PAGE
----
Tuesday, 23 August 2016

Day 9 SAMS Global Response

Another frustrating morning in clinic. Patients we had referred to hospital came back to us saying they had been treated by a humiliating fashion, laughed at and their needs not paid attention to. A woman sent for a neurology review due to constant migraines was instead given a chest X-Ray and sent away with antibiotics. After breaking down crying in the hospital at being treated like this, an Arabic speaker had noticed her and directed her to the right department, but the damage had been done. Dr Mohammed had to console the woman on her return to camp, and placate her furious husband who was declaring he would rather go back to Turkey or Syria than endure this. Mohammed reckoned it was prejudiced beliefs - that all the refugees had TB - that led to the woman being treated this way.

A big problem is lack of translators in the hospitals. Dropping people off for blood tests is fine. When people need a complex examination or consultation, language is a huge barrier. MSF has cultural liaison officers (translators by another name) in three of the four main hospitals, but they aren't always available, or are needed by too many patients.

We are planning to recruit volunteers from the local Arab community to fill this need. The long standing Arabic cultural centre in Thessaloniki is connecting us with local residents who are fluent in Arabic and Greek who can accompany patients to their appointments. We're hoping to trial this for a month to see if it works and improves the care patients receive in hospital.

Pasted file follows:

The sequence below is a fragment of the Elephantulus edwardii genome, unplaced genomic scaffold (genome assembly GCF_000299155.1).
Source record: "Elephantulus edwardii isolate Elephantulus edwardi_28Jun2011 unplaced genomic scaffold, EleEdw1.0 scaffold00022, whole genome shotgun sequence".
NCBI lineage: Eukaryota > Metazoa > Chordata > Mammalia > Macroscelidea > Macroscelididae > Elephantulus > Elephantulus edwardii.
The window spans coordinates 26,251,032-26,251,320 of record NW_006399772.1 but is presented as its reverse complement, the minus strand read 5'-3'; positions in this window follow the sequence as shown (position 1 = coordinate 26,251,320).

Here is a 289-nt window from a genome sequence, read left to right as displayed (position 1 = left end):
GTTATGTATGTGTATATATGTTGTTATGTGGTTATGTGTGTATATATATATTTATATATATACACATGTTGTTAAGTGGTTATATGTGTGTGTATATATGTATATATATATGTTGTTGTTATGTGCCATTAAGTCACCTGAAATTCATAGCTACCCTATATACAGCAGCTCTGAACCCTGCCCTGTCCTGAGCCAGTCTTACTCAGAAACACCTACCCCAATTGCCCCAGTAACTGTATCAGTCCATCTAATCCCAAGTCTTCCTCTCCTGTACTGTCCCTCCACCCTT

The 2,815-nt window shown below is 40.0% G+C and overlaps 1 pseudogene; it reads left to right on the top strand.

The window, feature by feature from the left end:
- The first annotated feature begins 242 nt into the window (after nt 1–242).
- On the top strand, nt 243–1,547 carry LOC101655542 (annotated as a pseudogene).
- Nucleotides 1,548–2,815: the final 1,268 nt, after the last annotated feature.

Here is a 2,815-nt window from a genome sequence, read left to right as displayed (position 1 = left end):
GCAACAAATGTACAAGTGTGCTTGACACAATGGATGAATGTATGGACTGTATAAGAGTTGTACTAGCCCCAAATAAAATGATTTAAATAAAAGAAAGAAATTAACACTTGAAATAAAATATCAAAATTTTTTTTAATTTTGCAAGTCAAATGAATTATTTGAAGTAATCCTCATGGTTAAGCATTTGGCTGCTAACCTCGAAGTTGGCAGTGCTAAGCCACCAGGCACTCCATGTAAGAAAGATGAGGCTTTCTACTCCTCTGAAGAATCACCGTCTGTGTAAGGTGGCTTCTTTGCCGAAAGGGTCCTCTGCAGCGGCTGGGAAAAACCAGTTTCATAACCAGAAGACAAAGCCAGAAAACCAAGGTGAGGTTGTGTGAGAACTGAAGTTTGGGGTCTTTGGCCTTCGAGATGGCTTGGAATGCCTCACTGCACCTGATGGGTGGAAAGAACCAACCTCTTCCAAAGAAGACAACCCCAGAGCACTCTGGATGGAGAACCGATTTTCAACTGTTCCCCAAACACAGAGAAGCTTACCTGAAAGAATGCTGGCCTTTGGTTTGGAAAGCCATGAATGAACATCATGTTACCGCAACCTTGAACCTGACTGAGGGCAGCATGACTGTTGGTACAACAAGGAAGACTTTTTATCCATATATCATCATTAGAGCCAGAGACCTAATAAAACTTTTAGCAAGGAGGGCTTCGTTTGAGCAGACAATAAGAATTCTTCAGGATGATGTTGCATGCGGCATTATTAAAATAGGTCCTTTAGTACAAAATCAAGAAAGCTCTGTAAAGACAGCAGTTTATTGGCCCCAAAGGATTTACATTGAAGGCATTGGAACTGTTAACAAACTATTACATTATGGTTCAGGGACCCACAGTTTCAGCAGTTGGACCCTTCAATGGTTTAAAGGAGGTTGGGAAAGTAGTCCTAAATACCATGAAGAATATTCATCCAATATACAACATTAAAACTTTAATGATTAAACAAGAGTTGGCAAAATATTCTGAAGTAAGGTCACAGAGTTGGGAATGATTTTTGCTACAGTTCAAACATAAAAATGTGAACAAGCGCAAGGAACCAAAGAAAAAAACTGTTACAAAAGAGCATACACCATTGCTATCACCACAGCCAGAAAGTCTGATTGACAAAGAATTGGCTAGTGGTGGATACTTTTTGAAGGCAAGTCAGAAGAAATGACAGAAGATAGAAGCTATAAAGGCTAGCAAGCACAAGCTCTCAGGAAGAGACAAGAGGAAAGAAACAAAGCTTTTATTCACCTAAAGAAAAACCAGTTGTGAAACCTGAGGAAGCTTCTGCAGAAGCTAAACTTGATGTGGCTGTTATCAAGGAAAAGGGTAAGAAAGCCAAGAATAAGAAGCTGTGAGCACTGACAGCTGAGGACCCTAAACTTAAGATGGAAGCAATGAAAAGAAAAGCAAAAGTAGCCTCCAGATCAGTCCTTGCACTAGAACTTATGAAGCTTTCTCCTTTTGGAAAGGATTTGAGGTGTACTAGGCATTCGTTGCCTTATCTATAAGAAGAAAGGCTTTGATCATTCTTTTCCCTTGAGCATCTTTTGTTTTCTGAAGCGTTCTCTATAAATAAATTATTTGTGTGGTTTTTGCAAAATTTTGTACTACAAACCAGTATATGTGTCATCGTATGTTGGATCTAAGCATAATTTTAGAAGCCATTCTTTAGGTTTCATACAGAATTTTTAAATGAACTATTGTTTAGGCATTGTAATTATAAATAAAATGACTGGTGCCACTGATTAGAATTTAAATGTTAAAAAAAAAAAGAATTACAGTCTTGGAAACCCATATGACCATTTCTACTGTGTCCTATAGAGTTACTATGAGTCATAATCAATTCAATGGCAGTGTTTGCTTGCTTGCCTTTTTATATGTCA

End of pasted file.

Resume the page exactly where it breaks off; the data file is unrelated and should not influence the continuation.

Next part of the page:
When we were out of the camp for lunch we received a call from
NGO Rowing Together. They provide gynaecology and obstetrics service across all the camps in the Thessaloniki region. One of the women they had been assessing at Iliadis had gone in to labour, and they wanted to know if we could get the woman to hospital. It would be unsafe to transfer a woman in labour on our patient shuttle so they got the camp police to call an ambulance, and she was picked up within an hour and taken to hospital. She gave birth this evening to a baby girl. It's not the first birth from the camp (we're currently treating a woman who had a Caesarean section last month) but it all seems to have gone smoothly which is a cause for relief and celebration.

In the evening a few of us went to the Arabic cultural centre to discuss the plan for the translator. It may be a bit harder than planned as there is huge demand among NGOs for Arabic/Greek translators, and we may struggle to find someone. The directer of the centre will look for us and hopefully a reliable volunteer can be located in the next few days.

We went on a wander through Thessaloniki afterwards. The night was cool and there was a pleasant breeze from the sea as we went along the waterfront. The city centre was busy and full of young people. Despite the crisis people are out enjoying themselves.

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